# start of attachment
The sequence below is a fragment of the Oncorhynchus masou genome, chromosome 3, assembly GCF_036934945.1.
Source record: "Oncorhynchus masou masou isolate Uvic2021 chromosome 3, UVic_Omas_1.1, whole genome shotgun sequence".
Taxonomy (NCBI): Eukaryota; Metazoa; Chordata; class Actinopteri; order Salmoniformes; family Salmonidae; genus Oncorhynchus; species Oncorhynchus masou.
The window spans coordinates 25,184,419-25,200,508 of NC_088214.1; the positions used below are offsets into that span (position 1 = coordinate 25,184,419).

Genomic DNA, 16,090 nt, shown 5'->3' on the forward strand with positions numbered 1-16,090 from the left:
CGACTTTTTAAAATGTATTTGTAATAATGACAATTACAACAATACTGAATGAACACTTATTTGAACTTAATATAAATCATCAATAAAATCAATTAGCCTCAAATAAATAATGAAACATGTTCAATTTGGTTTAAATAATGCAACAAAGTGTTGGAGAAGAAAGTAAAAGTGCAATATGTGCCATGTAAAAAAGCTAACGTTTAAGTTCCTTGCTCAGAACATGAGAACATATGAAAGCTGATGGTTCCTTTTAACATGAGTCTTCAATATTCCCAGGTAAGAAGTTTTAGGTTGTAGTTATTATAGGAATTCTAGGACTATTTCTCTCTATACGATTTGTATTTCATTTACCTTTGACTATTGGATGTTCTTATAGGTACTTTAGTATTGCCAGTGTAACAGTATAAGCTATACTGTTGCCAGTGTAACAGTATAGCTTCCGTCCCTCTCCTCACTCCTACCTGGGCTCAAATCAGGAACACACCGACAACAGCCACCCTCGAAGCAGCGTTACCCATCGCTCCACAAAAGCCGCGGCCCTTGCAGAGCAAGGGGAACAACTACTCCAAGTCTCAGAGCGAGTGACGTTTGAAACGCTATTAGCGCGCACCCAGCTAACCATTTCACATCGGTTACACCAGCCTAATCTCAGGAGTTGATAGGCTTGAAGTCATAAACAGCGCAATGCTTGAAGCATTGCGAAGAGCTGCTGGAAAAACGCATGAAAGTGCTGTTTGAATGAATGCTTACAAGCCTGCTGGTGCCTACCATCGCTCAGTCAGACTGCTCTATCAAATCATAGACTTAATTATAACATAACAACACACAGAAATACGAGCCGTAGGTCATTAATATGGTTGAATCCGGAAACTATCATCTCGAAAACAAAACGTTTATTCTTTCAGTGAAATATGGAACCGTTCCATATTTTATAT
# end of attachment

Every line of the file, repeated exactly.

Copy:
The sequence below is a fragment of the Oncorhynchus masou genome, chromosome 3, assembly GCF_036934945.1.
Source record: "Oncorhynchus masou masou isolate Uvic2021 chromosome 3, UVic_Omas_1.1, whole genome shotgun sequence".
Taxonomy (NCBI): Eukaryota; Metazoa; Chordata; class Actinopteri; order Salmoniformes; family Salmonidae; genus Oncorhynchus; species Oncorhynchus masou.
The window spans coordinates 25,184,419-25,200,508 of NC_088214.1; the positions used below are offsets into that span (position 1 = coordinate 25,184,419).

Genomic DNA, 16,090 nt, shown 5'->3' on the forward strand with positions numbered 1-16,090 from the left:
CGACTTTTTAAAATGTATTTGTAATAATGACAATTACAACAATACTGAATGAACACTTATTTGAACTTAATATAAATCATCAATAAAATCAATTAGCCTCAAATAAATAATGAAACATGTTCAATTTGGTTTAAATAATGCAACAAAGTGTTGGAGAAGAAAGTAAAAGTGCAATATGTGCCATGTAAAAAAGCTAACGTTTAAGTTCCTTGCTCAGAACATGAGAACATATGAAAGCTGATGGTTCCTTTTAACATGAGTCTTCAATATTCCCAGGTAAGAAGTTTTAGGTTGTAGTTATTATAGGAATTCTAGGACTATTTCTCTCTATACGATTTGTATTTCATTTACCTTTGACTATTGGATGTTCTTATAGGTACTTTAGTATTGCCAGTGTAACAGTATAAGCTATACTGTTGCCAGTGTAACAGTATAGCTTCCGTCCCTCTCCTCACTCCTACCTGGGCTCAAATCAGGAACACACCGACAACAGCCACCCTCGAAGCAGCGTTACCCATCGCTCCACAAAAGCCGCGGCCCTTGCAGAGCAAGGGGAACAACTACTCCAAGTCTCAGAGCGAGTGACGTTTGAAACGCTATTAGCGCGCACCCAGCTAACCATTTCACATCGGTTACACCAGCCTAATCTCAGGAGTTGATAGGCTTGAAGTCATAAACAGCGCAATGCTTGAAGCATTGCGAAGAGCTGCTGGAAAAACGCATGAAAGTGCTGTTTGAATGAATGCTTACAAGCCTGCTGGTGCCTACCATCGCTCAGTCAGACTGCTCTATCAAATCATAGACTTAATTATAACATAACAACACACAGAAATACGAGCCGTAGGTCATTAATATGGTTGAATCCGGAAACTATCATCTCGAAAACAAAACGTTTATTCTTTCAGTGAAATATGGAACCGTTCCATATTTTATAT